There’s an interesting mainstream media video exploring the current state of 3D printing that poses some interesting opportunities.
The video, produced by Deutsch Welle, a German public broadcaster, is quite unlike your typical 3D printing videos. This has much more of a standard science and business documentary style, and is of a form you’d expect see on a major broadcast channel.
The 3D Printing Revolution
The video’s title, “The 3D Printing Revolution”, is reminiscent of many similarly-styled productions during the consumer 3D printing boom. Those productions attempted to capitalize on the then-hyped tech belief that everyone should own a 3D printer. That was, of course, not what turned out.
Instead the industry fell into the “Trough of Disillusionment”, a term invented by Gartner as part of their famed Hype Cycle concept. The Cycle is a way of categorizing the current state of a technology in a standard sequence of “life events” that all technologies seem to pass through.
The Trough of Disillusionment is a phase in the Cycle where the public interest wanes due to prior over-exposure and misunderstandings. We’ve definitely seen this effect, as the huge consumer boom predicted by pundits seven years ago never appeared. Meanwhile, the next phase of the Cycle is the “Plateau of Productivity”, where persistent technology users figure out truly profitable ways to use the tech.
We’ve been waiting for this phase to happen for some time, and it is indeed slowly happening. But this video in particular hints that we might be actually there. It’s the first serious mass-media documentary that focuses on uses of 3D printing applicable to the Plateau of Productivity phase. In fact, the documentary never even mentions the consumer phase.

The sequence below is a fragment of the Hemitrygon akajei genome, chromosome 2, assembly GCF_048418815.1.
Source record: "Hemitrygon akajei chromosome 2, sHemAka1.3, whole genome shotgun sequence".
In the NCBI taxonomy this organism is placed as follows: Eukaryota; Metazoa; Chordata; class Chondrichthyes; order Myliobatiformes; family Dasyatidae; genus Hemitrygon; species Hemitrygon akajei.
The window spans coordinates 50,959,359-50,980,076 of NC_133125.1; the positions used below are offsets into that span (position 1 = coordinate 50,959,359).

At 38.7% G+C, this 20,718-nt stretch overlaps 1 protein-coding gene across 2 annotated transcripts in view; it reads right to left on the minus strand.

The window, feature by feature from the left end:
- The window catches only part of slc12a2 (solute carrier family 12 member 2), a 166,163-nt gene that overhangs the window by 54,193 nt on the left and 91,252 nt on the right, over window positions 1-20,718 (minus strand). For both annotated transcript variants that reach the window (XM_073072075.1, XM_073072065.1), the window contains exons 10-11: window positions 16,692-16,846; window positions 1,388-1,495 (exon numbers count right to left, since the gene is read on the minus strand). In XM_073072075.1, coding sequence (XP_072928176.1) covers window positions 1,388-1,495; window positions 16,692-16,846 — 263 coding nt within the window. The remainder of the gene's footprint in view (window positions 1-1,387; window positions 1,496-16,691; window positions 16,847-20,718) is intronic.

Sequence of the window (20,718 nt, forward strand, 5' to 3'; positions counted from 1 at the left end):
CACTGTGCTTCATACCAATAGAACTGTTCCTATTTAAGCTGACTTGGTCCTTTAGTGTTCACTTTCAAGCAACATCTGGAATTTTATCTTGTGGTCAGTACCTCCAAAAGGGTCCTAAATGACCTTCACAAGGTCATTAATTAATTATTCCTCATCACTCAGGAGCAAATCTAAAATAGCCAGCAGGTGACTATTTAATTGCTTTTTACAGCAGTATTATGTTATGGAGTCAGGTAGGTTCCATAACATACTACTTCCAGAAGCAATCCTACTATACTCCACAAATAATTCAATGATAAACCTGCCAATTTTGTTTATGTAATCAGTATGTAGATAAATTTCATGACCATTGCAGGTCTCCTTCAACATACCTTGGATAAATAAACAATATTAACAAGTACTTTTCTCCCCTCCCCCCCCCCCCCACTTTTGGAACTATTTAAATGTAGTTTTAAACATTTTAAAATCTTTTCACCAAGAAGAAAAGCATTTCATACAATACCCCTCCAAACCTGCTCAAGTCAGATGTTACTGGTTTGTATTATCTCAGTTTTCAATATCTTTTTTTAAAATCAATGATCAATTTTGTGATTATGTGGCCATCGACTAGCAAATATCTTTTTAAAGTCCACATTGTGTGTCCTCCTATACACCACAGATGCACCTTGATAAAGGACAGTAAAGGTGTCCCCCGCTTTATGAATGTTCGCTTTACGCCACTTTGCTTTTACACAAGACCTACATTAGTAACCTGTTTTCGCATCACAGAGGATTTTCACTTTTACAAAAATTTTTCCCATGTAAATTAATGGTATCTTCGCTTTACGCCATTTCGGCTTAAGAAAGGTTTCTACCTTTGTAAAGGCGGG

3D Printing Plateau of Productivity
What they do mention is how the technology is being extensively used in manufacturing today for production of low-volume, radical geometry parts. Business leaders are interviewed to provide evidence of this concept, including those from Carbon, BigRep, Fast Radius and others. There’s even an environmental twist, a trend growing strongly in the field, as they speak with ReFlow’s Jasper Middendorp.
While the video won’t reveal much new to those experienced in the field, I do encourage everyone to watch the video regardless.
Our own Managing Editor, Sarah Goehrke, appears briefly in one scene mid-way through the video during a short scene at Formnext. See if you can catch her at the 19 minute mark.
There’s another reason I want you to watch this documentary: you can use it to help push forward the technology.
Here’s my thinking: many companies still do not yet understand 3D printing technology and some even rank it as a consumer, not-serious-production technology, perhaps as a result of the consumer crash of 2014/15. If the skeptical managers making such technology decisions were able to watch this video, it might put some new ideas in their heads.
The video is certainly at a level where a technology executive could easily understand the process of 3D printing involved, but more importantly, see how other companies are leveraging it for radical changes in their industries.
The message given by this video is that 3D printing will lead to a powerful manufacturing future, where unique products and spare parts can be rapidly produced.
Who wouldn’t want that?